Nigeria’s maritime sector has the potential to drive economic growth and transformation, but it faces several challenges. Despite its vast coastline, Nigeria’s maritime industry needs to be more utilised and face issues such as piracy, illegal fishing, inadequate infrastructure, and regulatory bottlenecks, the Nigerian Economic Summit Group (NESG) has said.
The group says the challenges facing the sector have hindered the full realisation of its potential. It is on this premise that the NESG last Thursday, held a pre-29th Nigerian Economic Summit (Nes29) webinar with the theme “Sailing to Success: Harnessing Nigeria’s Maritime Potential.”
In his welcome remarks, a board member of the NESG, Mr Nnanna Ude, said maritime activities are critical in facilitating global trade and economic growth. He stated Nigeria, as the most populous country in Africa and a key player in the region, holds a unique position in West Africa’s maritime landscape, noting that the country boasts a coastline of approximately 853 kilometres along the Gulf of Guinea which provides ample opportunities for maritime trade and economic development.
Mr Ude reiterated that a thriving maritime sector can contribute to economic diversification and inclusion while emphasising that one of the industry’s critical challenges is a lack of comprehensive data that hinders policymakers from fully understanding the sector and its contribution to Nigeria’s GDP.
He commended the establishment of a marine and blue economy ministry, stating that it is a pivotal shift from the past, adding that it underscores the federal government’s intention to have a more coordinated approach that can potentially make the sector a catalyst for Nigeria’s economic transformation and development.
Chief operating officer of Maritime Innovations Hub, Princess Ronke Kosoko said maritime trade in West Africa contributes significantly due to its strategic location for moving goods to and from Europe, Asia and the Americas.
Nigeria has an 853 km coastline, providing ample maritime trade and development opportunities. Despite its vast coastal line, the industry needs to be more utilised; illegal fishing, inadequate infrastructure and regulatory bottlenecks can contribute to economic diversification and Nigeria can leverage the vast opportunities and chart the course towards economic sustainability.
In his keynote address, the senate committee chairman on marine transport, Senator Wasiu Eshilokun Sanni, said the committee is focused on identifying the areas of the maritime sector that can help Nigeria achieve its goals of economic diversification, noting that the committee will also employ modalities by embarking on actions that will attract private investment to inland waterways, even as he urged all stakeholders to collaborate to ensure the growth and development of the sector.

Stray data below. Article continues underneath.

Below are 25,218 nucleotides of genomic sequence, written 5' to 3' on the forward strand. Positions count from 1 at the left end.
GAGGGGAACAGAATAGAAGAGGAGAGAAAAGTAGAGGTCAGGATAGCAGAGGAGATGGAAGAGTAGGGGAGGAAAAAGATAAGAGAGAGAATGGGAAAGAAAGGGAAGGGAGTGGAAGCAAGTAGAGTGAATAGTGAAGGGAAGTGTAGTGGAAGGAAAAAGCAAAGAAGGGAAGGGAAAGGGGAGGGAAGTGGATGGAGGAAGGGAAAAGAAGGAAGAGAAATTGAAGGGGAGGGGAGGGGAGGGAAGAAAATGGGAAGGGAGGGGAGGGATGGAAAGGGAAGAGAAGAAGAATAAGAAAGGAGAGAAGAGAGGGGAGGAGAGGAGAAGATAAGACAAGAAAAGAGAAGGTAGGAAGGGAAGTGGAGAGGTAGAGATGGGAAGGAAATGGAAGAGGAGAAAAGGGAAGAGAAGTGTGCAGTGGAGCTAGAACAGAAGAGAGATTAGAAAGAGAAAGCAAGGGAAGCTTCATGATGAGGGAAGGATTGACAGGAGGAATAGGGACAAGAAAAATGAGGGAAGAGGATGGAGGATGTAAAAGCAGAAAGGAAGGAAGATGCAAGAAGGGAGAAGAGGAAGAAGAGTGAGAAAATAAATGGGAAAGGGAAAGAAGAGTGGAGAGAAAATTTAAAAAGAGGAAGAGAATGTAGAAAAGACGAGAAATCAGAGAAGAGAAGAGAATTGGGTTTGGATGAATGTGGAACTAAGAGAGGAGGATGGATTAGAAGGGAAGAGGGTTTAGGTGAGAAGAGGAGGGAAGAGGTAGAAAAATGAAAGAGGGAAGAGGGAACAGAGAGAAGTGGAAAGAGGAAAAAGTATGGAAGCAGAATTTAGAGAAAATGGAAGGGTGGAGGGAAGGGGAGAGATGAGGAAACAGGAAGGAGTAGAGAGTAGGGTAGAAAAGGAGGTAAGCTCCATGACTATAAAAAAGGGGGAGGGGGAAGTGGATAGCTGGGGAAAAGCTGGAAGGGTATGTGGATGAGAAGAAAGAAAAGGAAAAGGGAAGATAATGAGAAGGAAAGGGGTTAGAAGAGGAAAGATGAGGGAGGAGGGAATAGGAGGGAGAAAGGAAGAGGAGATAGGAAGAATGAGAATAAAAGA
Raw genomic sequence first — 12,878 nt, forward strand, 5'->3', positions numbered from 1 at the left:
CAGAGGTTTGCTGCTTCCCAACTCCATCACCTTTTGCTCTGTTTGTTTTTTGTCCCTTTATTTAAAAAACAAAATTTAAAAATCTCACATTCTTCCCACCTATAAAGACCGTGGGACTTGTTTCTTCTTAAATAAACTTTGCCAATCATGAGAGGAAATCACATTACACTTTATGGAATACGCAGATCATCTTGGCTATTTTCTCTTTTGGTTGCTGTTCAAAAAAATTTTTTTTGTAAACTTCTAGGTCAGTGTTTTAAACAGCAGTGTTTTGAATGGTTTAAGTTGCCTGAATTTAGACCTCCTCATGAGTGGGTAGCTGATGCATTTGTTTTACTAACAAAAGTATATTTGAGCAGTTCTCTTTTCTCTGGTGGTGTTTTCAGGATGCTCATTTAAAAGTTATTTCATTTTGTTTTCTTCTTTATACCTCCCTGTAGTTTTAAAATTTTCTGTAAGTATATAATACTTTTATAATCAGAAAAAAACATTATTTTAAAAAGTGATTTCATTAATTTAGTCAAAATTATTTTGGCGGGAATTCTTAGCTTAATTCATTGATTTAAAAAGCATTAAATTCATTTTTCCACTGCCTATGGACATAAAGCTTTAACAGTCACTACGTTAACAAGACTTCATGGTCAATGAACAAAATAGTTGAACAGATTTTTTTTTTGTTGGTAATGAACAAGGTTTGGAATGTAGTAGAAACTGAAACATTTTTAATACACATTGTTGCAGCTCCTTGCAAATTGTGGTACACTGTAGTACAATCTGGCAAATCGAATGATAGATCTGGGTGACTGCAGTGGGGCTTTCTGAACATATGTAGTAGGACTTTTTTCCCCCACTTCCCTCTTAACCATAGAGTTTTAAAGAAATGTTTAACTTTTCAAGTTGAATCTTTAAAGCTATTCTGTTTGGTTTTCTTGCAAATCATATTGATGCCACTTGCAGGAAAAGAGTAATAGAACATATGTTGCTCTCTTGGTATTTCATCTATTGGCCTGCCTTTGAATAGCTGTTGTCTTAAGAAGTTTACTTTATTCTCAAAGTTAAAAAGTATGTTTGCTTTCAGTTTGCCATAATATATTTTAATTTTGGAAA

During the panel session on “Deconstructing the Financing Conundrun; Innovating out of Long-Term Financial Constraints in the Maritime and Shipping Sector,” the managing director of Nigerian Inland Waterways Authority (NIWA) Dr George Moghalu represented by the Area Manager Lagos of NIWA, Mrs Sarah Buraimoh said that a lot of evidence exists that shows that a thriving maritime sector could significantly contribute to Nigeria’s economic diversification and inclusivity goals noting that a 2018, Nigerian Maritime Administration and Safety Agency (NIMASA) reported that the maritime sector contributed about 5% to the country’s Gross Domestic Product (GDP) and provided employment to thousands of Nigerians. She stated that harnessing Nigeria’s maritime potential aligns with the United Nations Sustainable Development Goals (SDGs), particularly Goal 9 (Industry, Innovation, and Infrastructure) and Goal 14 (Life Below Water), noting that sustainable maritime practices can foster economic growth while preserving marine ecosystems and biodiversity.
The managing director of Nigerian Ports Authority (NPA), Mr Mohammed Bello Koko, represented by the general manager of operations, Engineer Durowaiye Ayodele, said that 70 to 80 percent of cargo is moved across the sea due to economic constraints. “There are six ports in Nigeria and a private port in Lekki. NPA manages every aspect of the port, including port operations and cargo operations. Lagos ports handle 60 to 70 per cent of trade vessels due to the security and infrastructural support services available around the ports including the fact that Lagos is the commercial nerve centre and most industries are located between Lagos and Ogun states,’ he stated.
Senior engineer at Julius Berger, Engr. Sena Daramola said that poor infrastructure is a significant problem because there is a deficit between infrastructure and the development of the ports. She reiterated the need to develop road networks, improve rail systems, and improve inland waterways to serve the ports and the maritime sector.
The 29th Nigerian Economic Summit, with the theme ‘Pathways for Sustainable Economic Transformation and Inclusion’, is scheduled to be held on the 23rd and 24th of October, 2023, at the Transcorp Hilton Hotel in Abuja.